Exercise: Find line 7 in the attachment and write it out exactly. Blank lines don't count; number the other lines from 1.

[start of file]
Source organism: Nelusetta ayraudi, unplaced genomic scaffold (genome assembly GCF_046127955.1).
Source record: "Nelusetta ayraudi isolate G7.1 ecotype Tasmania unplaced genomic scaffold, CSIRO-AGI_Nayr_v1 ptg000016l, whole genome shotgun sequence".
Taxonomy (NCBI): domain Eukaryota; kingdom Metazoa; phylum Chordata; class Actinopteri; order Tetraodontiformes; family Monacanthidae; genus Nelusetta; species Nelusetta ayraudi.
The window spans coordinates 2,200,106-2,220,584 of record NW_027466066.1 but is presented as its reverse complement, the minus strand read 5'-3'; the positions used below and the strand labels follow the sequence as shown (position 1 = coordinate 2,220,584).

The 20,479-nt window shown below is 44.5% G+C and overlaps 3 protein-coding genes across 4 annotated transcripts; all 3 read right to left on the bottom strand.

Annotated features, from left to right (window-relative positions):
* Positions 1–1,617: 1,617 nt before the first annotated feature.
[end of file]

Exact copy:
* Positions 1–1,617: 1,617 nt before the first annotated feature.